Galen and Paul against the Epicureans

Galen of Pergamon, like Paul of Tarsus, engaged in strenuous, life-long work amidst vicious struggles with personal opponents.  Both Galen and Paul had privileged upbringings and promising opportunities for relatively tranquil and secure lives.  Paul’s life course is readily explained today as resulting from divine intervention, or, alternatively, deep psychosis.  But what explains Galen’s passionate life?

Galen argued that a physician must work hard to excel.  According to Galen, the excellent physician knows geometry, astronomy, anatomy, logic, dietetics, prognostics, and verbal exposition.  Galen described a physician moving beyond the work of Hippocrates’ son and other Hippocratic disciples.  That physician left Hippocrates’ home and the court of the Macedonian King Perdiccas to visit all other places in Greece.  In the course of long, difficult travel, the physician cared for the poor and considered with experience Hippocrates’ writing on the effects of different waters and places on health.[1]  Galen noted:

{the excellent physician} will, necessarily, not only despise money, but also be extremely hard-working.  And one cannot be hard-working if one is continually drinking or eating or indulging in sex: if, to put it briefly, one is a slave to genitals and belly.  The true doctor will be found to be a friend of temperance and a companion of truth.[2]

Arabic literature records Galen writing:

He who is in such a position {the excellent physician} pays little regard not only to riches but also to leisure and relaxation, preferring toil and hardship hand in hand with virtue.[3]

A variety of sources have Hippocrates as the actor in stories about a physician refusing a lucrative call from the Persian King Artaxerxes and a physician leaving the court of Perdiccas.  Galen’s own text on the best doctor has, not Hippocrates, but an excellent physician as the actor in these stories.[4]  Galen considered himself to be an excellent physician.

Galen implicitly contrasted an Epicurean life with his life.  Epicurean doctrines emphasized leisure, relaxation, tranquility, and security (ataraxia).  In Galen’s time, as well as today, Epicurean living tends to be associated with pleasures of drinking, eating, and having sex.  The writings of Epicurus more directly and unequivocally connect ataraxia to being among  friends, being free from fear of death, and being free from concern for one’s place in an afterlife.[5]  Galen rejected the popular counsel associated with Epicureanism, “let us eat and drink, for tomorrow we die.”[6]  Galen instead pursued wide-ranging scholarship, produced a huge body of written work, and engaged in demonstrations and medical practice.  Galen also rejected being among friends in practices such as morning social visits and evening symposia.  Galen instead chose the struggles implicit in being “a friend of temperance and a companion of truth.”  Epicurus encouraged his disciples to disseminate the “true philosophy.”[7]  Epicurus meant Epicurean philosophy.  Galen insisted, in contrast, on being a true doctor.  The true doctor worked hard to extend medical knowledge beyond Hippocrates’ great achievements.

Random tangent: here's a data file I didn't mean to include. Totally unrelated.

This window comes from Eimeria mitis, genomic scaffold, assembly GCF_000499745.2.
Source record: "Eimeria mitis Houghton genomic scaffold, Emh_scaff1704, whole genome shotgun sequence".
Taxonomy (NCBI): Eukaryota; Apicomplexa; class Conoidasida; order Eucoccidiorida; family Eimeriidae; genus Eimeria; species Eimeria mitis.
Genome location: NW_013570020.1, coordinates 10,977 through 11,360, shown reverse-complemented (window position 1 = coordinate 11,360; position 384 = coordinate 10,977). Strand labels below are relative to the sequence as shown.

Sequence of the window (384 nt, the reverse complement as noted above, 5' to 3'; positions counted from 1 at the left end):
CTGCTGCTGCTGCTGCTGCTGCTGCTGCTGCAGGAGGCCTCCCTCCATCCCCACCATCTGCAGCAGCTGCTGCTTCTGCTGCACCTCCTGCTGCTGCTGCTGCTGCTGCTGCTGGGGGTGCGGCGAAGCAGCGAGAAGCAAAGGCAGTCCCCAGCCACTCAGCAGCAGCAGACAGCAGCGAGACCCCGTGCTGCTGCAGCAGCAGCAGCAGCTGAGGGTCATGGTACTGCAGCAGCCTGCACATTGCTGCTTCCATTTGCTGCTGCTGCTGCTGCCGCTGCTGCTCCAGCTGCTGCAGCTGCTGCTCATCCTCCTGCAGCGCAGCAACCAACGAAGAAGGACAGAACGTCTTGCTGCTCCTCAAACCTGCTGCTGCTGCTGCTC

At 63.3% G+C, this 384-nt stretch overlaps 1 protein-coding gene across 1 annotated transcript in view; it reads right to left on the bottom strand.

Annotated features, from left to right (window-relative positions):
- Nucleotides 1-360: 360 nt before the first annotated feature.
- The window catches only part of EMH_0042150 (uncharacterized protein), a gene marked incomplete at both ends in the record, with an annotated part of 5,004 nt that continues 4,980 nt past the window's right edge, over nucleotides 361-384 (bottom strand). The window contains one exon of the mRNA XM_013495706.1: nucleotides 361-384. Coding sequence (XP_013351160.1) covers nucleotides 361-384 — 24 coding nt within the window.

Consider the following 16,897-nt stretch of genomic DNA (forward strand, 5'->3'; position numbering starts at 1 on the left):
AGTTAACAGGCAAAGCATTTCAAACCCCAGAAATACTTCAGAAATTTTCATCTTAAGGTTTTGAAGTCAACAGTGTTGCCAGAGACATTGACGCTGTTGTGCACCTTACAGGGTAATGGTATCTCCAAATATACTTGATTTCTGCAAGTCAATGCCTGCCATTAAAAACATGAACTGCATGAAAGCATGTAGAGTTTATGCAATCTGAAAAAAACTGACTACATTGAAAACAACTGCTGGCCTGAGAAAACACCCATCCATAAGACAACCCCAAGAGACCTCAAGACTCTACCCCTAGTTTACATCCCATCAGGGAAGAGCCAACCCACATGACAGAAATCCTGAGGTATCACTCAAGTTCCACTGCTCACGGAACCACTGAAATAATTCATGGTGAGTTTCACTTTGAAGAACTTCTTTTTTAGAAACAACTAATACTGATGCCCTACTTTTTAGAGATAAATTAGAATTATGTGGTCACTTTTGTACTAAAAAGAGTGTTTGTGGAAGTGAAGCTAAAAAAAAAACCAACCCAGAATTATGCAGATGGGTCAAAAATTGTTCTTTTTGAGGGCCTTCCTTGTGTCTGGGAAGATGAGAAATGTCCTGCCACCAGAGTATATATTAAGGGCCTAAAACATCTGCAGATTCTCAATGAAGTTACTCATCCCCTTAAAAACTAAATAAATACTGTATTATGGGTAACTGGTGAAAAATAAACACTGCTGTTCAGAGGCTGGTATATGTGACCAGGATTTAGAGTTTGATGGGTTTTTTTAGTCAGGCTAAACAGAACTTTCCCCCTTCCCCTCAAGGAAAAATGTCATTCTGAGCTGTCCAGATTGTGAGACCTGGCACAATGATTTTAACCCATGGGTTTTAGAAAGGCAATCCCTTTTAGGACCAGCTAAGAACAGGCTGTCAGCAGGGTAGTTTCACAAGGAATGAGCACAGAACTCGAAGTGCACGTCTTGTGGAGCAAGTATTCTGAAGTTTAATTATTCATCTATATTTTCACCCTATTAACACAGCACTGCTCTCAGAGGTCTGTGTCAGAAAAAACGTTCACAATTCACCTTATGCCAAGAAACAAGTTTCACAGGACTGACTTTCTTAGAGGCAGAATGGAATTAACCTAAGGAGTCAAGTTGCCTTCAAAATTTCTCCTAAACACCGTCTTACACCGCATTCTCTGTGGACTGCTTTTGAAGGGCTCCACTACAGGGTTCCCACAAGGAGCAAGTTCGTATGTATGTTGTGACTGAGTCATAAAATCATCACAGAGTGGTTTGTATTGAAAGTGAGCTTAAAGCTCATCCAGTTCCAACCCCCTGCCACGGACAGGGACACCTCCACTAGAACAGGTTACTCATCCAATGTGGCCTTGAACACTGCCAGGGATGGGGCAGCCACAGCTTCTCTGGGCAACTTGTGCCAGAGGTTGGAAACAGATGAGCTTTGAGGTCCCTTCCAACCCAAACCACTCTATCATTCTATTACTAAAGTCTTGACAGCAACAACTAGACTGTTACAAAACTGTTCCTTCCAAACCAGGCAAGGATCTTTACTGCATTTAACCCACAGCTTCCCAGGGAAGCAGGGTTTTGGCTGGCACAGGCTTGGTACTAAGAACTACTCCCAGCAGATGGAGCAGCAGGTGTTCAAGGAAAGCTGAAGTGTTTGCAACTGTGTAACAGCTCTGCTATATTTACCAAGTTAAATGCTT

Galen taunted Epicureans and other philosophic schools with the much less prestigious second-century example of Jews and Christians.  Discussing creation and nature, Galen declared:

Is not this Moses’ way of treating Nature and is it not superior to that of Epicurus? The best way, of course, is to follow neither of these … [8]

Elsewhere Galen jeered:

One might more easily teach novelties to the followers of Moses and Christ than to the physicians and philosophers who cling fast to their schools [9]

Using philosophical schools’ central topoi, Galen praised Christians :